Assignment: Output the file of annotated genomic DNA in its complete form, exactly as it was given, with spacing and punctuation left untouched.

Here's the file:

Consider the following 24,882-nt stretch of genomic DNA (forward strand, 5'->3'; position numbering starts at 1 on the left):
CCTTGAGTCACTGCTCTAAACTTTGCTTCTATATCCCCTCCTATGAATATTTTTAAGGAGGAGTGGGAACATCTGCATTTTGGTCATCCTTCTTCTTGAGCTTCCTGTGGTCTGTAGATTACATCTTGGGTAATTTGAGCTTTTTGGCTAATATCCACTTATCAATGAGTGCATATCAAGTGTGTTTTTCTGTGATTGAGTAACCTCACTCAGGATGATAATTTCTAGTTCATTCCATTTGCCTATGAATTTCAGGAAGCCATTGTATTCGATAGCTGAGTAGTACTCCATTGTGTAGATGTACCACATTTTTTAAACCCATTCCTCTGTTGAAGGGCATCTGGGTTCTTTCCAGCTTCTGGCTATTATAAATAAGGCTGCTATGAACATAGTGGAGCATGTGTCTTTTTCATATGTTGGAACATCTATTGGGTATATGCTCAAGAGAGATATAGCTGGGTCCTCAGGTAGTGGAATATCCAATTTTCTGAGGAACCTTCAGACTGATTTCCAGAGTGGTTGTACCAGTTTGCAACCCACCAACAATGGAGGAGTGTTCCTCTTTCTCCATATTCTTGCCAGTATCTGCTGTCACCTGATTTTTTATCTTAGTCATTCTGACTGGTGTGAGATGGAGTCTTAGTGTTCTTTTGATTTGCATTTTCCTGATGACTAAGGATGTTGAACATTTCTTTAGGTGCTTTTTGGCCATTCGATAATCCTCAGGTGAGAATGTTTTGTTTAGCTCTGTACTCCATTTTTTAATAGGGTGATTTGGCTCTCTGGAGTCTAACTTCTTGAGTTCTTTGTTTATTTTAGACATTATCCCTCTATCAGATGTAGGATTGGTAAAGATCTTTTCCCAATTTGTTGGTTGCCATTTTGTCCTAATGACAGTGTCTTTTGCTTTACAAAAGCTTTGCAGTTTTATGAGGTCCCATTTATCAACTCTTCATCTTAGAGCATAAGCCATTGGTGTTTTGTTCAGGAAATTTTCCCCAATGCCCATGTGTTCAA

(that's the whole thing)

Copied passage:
Consider the following 24,882-nt stretch of genomic DNA (forward strand, 5'->3'; position numbering starts at 1 on the left):
CCTTGAGTCACTGCTCTAAACTTTGCTTCTATATCCCCTCCTATGAATATTTTTAAGGAGGAGTGGGAACATCTGCATTTTGGTCATCCTTCTTCTTGAGCTTCCTGTGGTCTGTAGATTACATCTTGGGTAATTTGAGCTTTTTGGCTAATATCCACTTATCAATGAGTGCATATCAAGTGTGTTTTTCTGTGATTGAGTAACCTCACTCAGGATGATAATTTCTAGTTCATTCCATTTGCCTATGAATTTCAGGAAGCCATTGTATTCGATAGCTGAGTAGTACTCCATTGTGTAGATGTACCACATTTTTTAAACCCATTCCTCTGTTGAAGGGCATCTGGGTTCTTTCCAGCTTCTGGCTATTATAAATAAGGCTGCTATGAACATAGTGGAGCATGTGTCTTTTTCATATGTTGGAACATCTATTGGGTATATGCTCAAGAGAGATATAGCTGGGTCCTCAGGTAGTGGAATATCCAATTTTCTGAGGAACCTTCAGACTGATTTCCAGAGTGGTTGTACCAGTTTGCAACCCACCAACAATGGAGGAGTGTTCCTCTTTCTCCATATTCTTGCCAGTATCTGCTGTCACCTGATTTTTTATCTTAGTCATTCTGACTGGTGTGAGATGGAGTCTTAGTGTTCTTTTGATTTGCATTTTCCTGATGACTAAGGATGTTGAACATTTCTTTAGGTGCTTTTTGGCCATTCGATAATCCTCAGGTGAGAATGTTTTGTTTAGCTCTGTACTCCATTTTTTAATAGGGTGATTTGGCTCTCTGGAGTCTAACTTCTTGAGTTCTTTGTTTATTTTAGACATTATCCCTCTATCAGATGTAGGATTGGTAAAGATCTTTTCCCAATTTGTTGGTTGCCATTTTGTCCTAATGACAGTGTCTTTTGCTTTACAAAAGCTTTGCAGTTTTATGAGGTCCCATTTATCAACTCTTCATCTTAGAGCATAAGCCATTGGTGTTTTGTTCAGGAAATTTTCCCCAATGCCCATGTGTTCAA